Comparing The Crucible by Arthur Miller and Pygmalion by Bernard Shaw

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The play Pygmalion by Bernard Shaw, which is about a ‘draggle tailed guttersnipe’ of a woman, Eliza, who receives elocution lessons from a professor, Mr. Higgins, and metamorphoses into a Lady; they consequently fall in love. It is set in the late nineteenth century, during the Victorian era, in London.
The Crucible, a play by Arthur Miller, is about a town hysterically overcome by accusations of witchcraft, set in Salem on the East coast of America in the late seventeenth century.

One of the major differences between the two plays is the period in which they are set (Pygmalion is set in the early twentieth century,
The Crucible in the Seventeenth). The different periods in which the plays are set mean that the characters
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It is a serious drama which will continue to have social and political resonances in any era. The two plays therefore differ greatly in terms of genre.

Miller’s diction is formal and concise; the dialogue of The Crucible has a quality that could not easily be achieved in a naturalistic play of the present time. The characters are given a certain dignity and distance by quaint turns of phrase and peculiarities of grammar. The use of Mister as a form of address and 'Goody' as a title suggests a relationship strangely remote; and such phrases such as 'Cain were an upright man', 'there be no road between', 'I am thirty-three time in court in my life', a dialect used by judge as well as peasant, draw attention to another age and environment than ours. For people whose reading material was confined to the bible, it seems natural that their language should be dense in metaphor. It does not sound inappropriate when Hale says, 'If Rebecca Nurse be tainted, then nothing's left to stop the whole green world from burning', or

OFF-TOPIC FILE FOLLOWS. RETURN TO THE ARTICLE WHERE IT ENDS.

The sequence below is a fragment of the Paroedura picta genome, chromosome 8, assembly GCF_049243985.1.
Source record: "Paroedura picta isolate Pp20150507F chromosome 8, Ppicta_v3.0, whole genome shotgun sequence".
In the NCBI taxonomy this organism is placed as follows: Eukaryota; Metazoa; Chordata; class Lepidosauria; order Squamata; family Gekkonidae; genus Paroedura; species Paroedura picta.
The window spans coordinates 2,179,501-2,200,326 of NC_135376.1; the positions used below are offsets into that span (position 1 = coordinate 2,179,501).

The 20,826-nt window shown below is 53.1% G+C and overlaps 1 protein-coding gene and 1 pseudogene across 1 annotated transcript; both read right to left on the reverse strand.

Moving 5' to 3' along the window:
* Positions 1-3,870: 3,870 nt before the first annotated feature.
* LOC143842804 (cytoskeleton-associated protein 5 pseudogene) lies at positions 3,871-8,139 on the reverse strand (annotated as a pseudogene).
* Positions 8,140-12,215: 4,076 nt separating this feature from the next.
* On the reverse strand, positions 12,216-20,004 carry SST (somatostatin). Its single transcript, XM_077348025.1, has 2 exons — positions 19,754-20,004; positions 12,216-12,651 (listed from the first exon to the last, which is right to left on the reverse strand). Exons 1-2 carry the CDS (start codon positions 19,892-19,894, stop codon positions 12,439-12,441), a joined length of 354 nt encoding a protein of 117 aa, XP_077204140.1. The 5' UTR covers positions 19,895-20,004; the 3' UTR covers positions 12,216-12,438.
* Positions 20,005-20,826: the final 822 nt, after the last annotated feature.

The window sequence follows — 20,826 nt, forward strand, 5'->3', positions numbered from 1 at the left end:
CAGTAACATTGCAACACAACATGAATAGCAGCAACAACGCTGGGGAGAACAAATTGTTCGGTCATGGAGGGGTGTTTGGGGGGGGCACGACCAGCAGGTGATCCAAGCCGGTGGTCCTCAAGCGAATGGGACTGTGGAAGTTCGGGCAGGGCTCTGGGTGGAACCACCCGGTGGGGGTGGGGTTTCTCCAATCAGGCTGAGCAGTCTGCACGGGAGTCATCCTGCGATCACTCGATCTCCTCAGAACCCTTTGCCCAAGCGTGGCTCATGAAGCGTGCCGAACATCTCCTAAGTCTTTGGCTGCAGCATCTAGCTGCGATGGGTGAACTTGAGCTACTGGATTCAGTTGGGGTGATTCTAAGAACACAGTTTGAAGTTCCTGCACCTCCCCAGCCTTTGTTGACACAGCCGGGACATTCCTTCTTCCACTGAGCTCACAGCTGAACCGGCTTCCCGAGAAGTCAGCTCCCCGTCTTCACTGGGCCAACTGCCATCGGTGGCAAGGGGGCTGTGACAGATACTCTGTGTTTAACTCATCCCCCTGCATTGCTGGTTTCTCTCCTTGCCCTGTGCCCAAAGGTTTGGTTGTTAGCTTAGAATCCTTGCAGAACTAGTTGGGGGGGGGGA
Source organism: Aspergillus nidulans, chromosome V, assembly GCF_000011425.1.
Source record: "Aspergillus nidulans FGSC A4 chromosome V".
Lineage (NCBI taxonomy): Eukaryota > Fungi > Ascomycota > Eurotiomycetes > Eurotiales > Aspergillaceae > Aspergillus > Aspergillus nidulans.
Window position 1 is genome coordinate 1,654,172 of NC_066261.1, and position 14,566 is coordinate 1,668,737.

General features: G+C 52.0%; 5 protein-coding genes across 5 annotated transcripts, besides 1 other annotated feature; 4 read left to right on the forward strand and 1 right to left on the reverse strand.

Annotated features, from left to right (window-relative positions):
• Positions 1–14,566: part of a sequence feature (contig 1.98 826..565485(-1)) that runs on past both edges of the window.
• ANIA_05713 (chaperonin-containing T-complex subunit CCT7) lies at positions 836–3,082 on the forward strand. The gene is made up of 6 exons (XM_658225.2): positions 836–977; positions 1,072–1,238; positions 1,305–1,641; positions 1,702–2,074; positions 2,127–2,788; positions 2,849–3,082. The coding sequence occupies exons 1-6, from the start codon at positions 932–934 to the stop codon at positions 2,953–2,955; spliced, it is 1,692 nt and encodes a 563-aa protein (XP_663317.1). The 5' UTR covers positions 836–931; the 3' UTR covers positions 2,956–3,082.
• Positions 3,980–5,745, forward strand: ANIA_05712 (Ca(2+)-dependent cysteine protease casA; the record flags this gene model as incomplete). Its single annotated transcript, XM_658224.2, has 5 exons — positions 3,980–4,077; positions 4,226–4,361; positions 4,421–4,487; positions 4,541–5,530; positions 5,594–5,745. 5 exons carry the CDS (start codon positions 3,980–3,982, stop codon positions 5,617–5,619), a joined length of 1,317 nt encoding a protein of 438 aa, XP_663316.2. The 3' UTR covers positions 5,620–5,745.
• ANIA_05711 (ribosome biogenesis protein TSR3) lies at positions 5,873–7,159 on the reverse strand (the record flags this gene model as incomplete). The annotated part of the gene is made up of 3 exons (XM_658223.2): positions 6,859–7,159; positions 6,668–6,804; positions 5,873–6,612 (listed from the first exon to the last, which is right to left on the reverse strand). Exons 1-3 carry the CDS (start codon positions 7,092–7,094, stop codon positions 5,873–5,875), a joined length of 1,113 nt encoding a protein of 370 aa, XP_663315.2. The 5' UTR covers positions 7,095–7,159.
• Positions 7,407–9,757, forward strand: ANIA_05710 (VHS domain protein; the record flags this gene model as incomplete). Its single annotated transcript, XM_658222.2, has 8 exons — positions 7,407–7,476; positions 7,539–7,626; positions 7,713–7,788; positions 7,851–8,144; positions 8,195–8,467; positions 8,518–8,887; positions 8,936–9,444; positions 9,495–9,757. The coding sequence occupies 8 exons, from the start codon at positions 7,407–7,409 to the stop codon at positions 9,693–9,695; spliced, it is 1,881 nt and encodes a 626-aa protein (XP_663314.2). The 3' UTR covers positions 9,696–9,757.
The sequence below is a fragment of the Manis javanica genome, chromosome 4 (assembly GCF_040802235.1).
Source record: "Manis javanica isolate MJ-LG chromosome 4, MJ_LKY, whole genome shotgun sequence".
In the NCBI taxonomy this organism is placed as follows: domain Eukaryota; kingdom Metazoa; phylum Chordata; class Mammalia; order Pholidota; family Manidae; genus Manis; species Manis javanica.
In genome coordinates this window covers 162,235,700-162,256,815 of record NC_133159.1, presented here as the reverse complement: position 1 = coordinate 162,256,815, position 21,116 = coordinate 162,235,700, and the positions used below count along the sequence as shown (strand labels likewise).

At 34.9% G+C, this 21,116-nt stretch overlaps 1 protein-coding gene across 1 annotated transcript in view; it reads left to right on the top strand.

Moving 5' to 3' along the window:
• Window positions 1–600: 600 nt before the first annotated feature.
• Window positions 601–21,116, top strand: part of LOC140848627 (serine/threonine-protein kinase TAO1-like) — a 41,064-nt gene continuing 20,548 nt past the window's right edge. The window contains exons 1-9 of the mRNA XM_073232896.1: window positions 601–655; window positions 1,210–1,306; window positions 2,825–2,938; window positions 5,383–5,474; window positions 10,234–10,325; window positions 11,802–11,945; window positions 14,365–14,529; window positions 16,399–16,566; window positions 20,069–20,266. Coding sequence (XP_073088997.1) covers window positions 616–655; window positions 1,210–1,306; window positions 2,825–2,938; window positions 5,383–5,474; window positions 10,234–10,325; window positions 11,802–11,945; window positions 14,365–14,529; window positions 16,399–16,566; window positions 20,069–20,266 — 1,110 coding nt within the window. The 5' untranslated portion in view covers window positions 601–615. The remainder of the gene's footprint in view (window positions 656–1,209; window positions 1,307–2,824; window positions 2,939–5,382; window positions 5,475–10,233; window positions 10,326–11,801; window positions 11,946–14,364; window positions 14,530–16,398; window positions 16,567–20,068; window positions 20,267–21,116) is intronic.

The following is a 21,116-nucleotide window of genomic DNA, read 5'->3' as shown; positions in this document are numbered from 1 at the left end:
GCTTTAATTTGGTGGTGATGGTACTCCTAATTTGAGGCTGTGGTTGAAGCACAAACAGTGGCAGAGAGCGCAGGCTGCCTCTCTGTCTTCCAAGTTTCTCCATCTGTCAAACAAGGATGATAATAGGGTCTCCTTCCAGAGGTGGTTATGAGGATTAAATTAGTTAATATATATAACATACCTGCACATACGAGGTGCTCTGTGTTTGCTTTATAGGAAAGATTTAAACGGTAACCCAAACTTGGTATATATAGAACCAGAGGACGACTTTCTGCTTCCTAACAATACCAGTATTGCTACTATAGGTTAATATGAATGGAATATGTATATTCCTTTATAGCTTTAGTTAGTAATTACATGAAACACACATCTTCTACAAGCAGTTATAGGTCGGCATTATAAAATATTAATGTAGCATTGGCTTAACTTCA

Proctor, 'I have made a bell of my honour, I have rung the doom of my good name'. This heightened language compliments the symbolic nature of the characters and the deep emotions they try to express.
Pygmalion’s characters exhibit different dialects contained within
English; Higgins is a professor of phonetics and so displays exemplary grammar and pronunciation, Eliza however initially

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